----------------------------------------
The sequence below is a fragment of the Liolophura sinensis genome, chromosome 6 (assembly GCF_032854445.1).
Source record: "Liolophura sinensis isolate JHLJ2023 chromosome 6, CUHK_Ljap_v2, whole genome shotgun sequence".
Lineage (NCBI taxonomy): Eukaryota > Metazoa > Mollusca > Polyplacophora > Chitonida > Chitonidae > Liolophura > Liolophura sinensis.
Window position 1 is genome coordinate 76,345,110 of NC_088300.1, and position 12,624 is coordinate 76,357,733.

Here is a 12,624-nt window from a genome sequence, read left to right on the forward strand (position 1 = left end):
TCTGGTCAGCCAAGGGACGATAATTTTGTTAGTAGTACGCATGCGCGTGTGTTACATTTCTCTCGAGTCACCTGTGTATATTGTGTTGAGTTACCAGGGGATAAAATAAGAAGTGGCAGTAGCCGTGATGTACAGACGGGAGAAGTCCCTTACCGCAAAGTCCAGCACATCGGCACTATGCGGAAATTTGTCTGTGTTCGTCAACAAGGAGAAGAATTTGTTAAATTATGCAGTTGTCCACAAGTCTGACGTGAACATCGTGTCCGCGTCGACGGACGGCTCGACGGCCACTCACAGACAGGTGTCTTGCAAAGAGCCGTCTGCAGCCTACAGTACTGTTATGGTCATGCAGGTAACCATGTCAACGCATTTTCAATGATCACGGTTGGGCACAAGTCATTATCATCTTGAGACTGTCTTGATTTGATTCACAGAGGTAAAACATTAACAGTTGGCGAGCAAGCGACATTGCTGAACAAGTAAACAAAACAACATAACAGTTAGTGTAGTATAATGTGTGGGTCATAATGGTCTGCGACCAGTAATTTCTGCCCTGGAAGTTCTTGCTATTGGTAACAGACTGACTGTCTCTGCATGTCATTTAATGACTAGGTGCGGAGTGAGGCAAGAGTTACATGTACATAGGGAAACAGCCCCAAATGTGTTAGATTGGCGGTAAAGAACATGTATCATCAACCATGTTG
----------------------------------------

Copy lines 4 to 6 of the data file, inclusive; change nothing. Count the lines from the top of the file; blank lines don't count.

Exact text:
Window position 1 is genome coordinate 76,345,110 of NC_088300.1, and position 12,624 is coordinate 76,357,733.

Here is a 12,624-nt window from a genome sequence, read left to right on the forward strand (position 1 = left end):
TCTGGTCAGCCAAGGGACGATAATTTTGTTAGTAGTACGCATGCGCGTGTGTTACATTTCTCTCGAGTCACCTGTGTATATTGTGTTGAGTTACCAGGGGATAAAATAAGAAGTGGCAGTAGCCGTGATGTACAGACGGGAGAAGTCCCTTACCGCAAAGTCCAGCACATCGGCACTATGCGGAAATTTGTCTGTGTTCGTCAACAAGGAGAAGAATTTGTTAAATTATGCAGTTGTCCACAAGTCTGACGTGAACATCGTGTCCGCGTCGACGGACGGCTCGACGGCCACTCACAGACAGGTGTCTTGCAAAGAGCCGTCTGCAGCCTACAGTACTGTTATGGTCATGCAGGTAACCATGTCAACGCATTTTCAATGATCACGGTTGGGCACAAGTCATTATCATCTTGAGACTGTCTTGATTTGATTCACAGAGGTAAAACATTAACAGTTGGCGAGCAAGCGACATTGCTGAACAAGTAAACAAAACAACATAACAGTTAGTGTAGTATAATGTGTGGGTCATAATGGTCTGCGACCAGTAATTTCTGCCCTGGAAGTTCTTGCTATTGGTAACAGACTGACTGTCTCTGCATGTCATTTAATGACTAGGTGCGGAGTGAGGCAAGAGTTACATGTACATAGGGAAACAGCCCCAAATGTGTTAGATTGGCGGTAAAGAACATGTATCATCAACCATGTTG